Underlying this view was a key hypothesis of the GT analysis, namely the capital non-saturation hypothesis. For Keynes, capital was scarce and this meant that the return to increasing investment could always be positive and that investment per-se would increase economic welfare. If the investment program were to be turned over to public or semi-public bodies this could reduce further its "potential range of fluctuations". Planning was key to maintaining full employment: "With a big program carried out at a properly regulated pace we can hope to keep employment good for many years to come. We shall, in very fact, have built our New Jerusalem out of the labor which in our former vain folly we were keeping unused and unhappy in enforced idleness" (Ibid. p. 270).

Once the capital saturation point was reached (the point at which investment demand could not be brought to equality with full employment savings without engaging in wasteful projects) fiscal policy could turn to encourage consumption instead of investment. However he saw that stage far in the future: "We most of us, not only expect that we shall reach a point where the encouragement of consumption is the thing to put first, but we hope for it. All this, however, is in the future." (Ibid. p. 360).

5. Keynes and fiscal policy before the General Theory

From late 1924 on, Keynes consistently recommended the undertaking of public works as a way to overcome recessions. Underlying this proposition were two key ideas that he developed sequentially. First, money wages were rigid and second, unemployment could be traced to disequilibrium between investment and savings. Keynes thought that the rigidity of money wages was part of the institutional transformation that European economies had undergone following WWI. This hypothesis came to the forefront of Keynes's thinking after the return of Britain to the gold standard in April, 1925. Later on, he used this hypothesis to downplay the role that monetary policy could play to turn the tide in a depression. His analysis of savings and investment was developed as he worked on the Treatise on Money and was clearly enunciated after the 'Great Slump' had begun.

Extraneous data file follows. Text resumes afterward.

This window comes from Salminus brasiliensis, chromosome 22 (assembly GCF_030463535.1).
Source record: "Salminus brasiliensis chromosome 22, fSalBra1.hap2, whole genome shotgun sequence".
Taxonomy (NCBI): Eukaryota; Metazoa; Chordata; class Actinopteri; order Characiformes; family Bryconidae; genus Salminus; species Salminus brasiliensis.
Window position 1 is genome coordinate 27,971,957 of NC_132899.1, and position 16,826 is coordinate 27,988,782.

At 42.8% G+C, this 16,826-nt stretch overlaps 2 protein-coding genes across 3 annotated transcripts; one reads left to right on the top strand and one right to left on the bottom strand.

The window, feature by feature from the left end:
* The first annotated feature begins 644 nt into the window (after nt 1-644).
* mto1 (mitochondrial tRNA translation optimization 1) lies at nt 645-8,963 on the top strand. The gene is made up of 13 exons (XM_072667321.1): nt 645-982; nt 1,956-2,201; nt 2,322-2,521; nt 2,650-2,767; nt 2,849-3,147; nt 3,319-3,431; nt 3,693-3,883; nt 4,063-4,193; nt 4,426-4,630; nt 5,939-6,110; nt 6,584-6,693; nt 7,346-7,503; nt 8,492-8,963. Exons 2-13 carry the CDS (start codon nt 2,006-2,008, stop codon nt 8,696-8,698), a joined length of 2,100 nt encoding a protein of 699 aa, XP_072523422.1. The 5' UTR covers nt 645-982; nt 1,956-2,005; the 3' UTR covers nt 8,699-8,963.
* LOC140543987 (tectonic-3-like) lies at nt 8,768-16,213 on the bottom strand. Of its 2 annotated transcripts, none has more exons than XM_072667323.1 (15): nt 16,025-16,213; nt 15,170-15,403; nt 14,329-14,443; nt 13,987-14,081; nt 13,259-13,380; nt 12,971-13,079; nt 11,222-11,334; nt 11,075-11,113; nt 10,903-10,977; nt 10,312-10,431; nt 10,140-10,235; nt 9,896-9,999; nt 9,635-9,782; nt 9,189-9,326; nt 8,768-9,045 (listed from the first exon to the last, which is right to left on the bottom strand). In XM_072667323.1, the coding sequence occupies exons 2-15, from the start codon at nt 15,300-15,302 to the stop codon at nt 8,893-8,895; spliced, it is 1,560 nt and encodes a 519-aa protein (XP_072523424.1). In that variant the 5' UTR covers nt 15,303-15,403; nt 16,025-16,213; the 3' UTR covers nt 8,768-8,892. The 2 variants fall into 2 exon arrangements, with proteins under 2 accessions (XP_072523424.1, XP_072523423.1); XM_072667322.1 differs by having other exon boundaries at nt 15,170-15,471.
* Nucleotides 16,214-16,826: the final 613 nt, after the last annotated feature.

In his earlier articles "Does Unemployment Need a Drastic Remedy?" and a "Drastic Remedy for Unemployment" (1924) Keynes analyzed unemployment in terms of structural causes, wage rigidity and demand considerations. While he thought structural programs, reconversion and reorganization of depressed sectors, and wage flexibility could improve competitiveness it was de facto an impractical solution. He thus favored increasing aggregate demand through a program of public work expansion. Kahn's multiplier provided, eventually, the basis for its rationale.

Increasing demand could transfer workers from less to more productive sectors. Later on, in "How to organize a Wave of Prosperity?" (1928) and in "Can Lloyd George Do it?" (1929), he combined the idea of an expansion of demand with that of an increase in labor intensity. This increase in labor intensity was an alternative to a decrease in nominal wages to reduce production unit costs, thus restoring business profitability. In this sense, his thinking was very similar to that of Douglas, Aaron, Simons and Viner. When commenting on a money wage reduction as a way to cure the ills of unemployment, he argued (1924, p.221):
"Rather we must seek to submerge the rocks in a rising sea, -not forcing labor out of what is depressed, but attracting it into what is prosperous; not crushing the blind strength of organized labor, but relieving its fears; not abating wages where they are high, but raising them where they are low. And there is no way in the world of achieving these better alternatives but by confidence and courage in those who set enterprises in motion".
In The Treatise on Money (1930), Keynes made the case for public works for an open economy under conditions of wage rigidity and a fixed exchange rate regime. He focused on what he thought was the essential problem of monetary theory, the process through which the level of prices changes from one situation of equilibrium to another. More specifically, the Treatise centered on the dynamic price change, in the short run, and its consequences in the level of activity and employment. To this end he used a modified version of the quantity theory of money which he termed the 'Fundamental Equations'. In the fundamental equation the price level of output as a whole, p, was a function of the per unit cost of production ((1/e* W), where W is the rate of earnings per unit of human effort and e the coefficient of efficiency), and on per unit profits (expressed as the difference between investment and savings measured in terms of output, (I-S)/O)),

1.  p = (1/e)W + (I-S)/O

According to Eq. (1), the price level of output as a whole (p) would equal its cost of production when savings equaled investment. Prices and the level of economic activity could vary due to changes in the per unit cost of production or due to losses or profits. As such an insufficiency of demand (S>I) would generate losses, prices would decrease and firms would contract production. The contraction of demand would cause unemployment and, under conditions of price flexibility, decreased unitary costs of production. Under rigid wages, the contraction in demand could perpetuate itself.